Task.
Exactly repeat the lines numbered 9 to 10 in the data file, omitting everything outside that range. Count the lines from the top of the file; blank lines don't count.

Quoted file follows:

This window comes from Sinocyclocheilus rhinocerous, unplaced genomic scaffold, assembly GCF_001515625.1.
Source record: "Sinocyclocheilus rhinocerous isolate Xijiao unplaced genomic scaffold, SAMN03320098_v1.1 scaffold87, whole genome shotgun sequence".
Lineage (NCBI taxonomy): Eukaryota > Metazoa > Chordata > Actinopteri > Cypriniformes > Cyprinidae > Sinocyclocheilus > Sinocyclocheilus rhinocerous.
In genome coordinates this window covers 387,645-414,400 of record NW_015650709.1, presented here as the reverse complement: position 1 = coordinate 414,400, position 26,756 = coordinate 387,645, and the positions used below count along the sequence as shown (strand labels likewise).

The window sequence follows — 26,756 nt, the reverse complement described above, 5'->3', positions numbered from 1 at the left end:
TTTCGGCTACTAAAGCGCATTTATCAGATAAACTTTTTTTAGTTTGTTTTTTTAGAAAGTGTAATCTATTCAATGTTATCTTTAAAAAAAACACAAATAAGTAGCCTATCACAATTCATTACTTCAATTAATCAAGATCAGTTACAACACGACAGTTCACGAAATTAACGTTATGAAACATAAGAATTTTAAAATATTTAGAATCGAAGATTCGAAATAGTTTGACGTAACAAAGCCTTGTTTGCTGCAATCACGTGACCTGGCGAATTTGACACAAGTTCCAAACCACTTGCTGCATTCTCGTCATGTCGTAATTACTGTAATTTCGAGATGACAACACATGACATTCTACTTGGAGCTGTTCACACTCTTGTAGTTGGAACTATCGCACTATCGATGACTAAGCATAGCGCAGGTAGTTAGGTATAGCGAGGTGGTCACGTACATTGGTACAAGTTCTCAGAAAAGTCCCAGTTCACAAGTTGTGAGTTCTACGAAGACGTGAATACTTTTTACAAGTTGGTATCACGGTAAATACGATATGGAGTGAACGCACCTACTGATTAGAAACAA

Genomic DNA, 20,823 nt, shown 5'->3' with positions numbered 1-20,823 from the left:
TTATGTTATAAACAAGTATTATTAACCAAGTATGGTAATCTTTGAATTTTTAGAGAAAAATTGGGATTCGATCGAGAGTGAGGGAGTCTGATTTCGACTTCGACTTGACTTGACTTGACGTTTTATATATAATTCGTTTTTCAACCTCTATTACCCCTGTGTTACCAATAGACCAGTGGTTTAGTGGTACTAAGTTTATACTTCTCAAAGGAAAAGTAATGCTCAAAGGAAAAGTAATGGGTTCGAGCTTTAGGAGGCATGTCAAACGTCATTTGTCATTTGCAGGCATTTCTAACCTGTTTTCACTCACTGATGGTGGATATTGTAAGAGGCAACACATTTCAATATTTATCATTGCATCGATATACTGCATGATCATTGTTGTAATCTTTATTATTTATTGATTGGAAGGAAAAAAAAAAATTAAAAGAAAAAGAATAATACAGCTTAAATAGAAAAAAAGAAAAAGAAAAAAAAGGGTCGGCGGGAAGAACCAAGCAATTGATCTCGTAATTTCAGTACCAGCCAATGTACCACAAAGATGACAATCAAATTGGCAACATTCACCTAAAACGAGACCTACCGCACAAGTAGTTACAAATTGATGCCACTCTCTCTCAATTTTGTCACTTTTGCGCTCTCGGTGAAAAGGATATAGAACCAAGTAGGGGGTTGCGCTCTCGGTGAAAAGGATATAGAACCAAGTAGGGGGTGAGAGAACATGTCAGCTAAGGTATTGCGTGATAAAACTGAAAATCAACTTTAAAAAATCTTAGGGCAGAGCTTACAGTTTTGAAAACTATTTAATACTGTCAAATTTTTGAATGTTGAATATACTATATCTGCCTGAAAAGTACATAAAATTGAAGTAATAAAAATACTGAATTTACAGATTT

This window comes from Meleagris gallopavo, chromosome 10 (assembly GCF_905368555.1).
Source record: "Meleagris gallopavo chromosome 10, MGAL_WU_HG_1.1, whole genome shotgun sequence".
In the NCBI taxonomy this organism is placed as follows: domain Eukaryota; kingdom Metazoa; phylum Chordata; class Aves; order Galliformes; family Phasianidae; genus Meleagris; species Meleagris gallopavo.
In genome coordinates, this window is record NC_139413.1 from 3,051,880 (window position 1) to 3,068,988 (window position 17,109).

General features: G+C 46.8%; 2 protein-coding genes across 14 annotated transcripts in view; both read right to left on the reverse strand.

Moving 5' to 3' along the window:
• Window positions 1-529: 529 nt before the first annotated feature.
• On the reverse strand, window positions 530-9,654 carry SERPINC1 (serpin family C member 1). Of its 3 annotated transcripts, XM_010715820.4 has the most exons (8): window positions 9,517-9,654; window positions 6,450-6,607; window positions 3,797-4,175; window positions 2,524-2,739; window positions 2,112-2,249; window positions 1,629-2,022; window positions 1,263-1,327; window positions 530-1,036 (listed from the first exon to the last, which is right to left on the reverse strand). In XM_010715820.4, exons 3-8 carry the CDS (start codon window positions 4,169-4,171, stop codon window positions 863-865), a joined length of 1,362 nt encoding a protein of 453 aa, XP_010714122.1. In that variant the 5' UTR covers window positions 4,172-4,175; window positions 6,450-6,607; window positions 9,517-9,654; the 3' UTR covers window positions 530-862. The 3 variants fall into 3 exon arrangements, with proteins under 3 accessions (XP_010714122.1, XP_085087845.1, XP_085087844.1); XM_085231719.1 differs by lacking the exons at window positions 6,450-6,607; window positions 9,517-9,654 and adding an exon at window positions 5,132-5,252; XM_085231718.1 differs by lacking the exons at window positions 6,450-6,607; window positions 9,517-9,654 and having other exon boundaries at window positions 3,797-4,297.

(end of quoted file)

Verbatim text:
This window comes from Meleagris gallopavo, chromosome 10 (assembly GCF_905368555.1).
Source record: "Meleagris gallopavo chromosome 10, MGAL_WU_HG_1.1, whole genome shotgun sequence".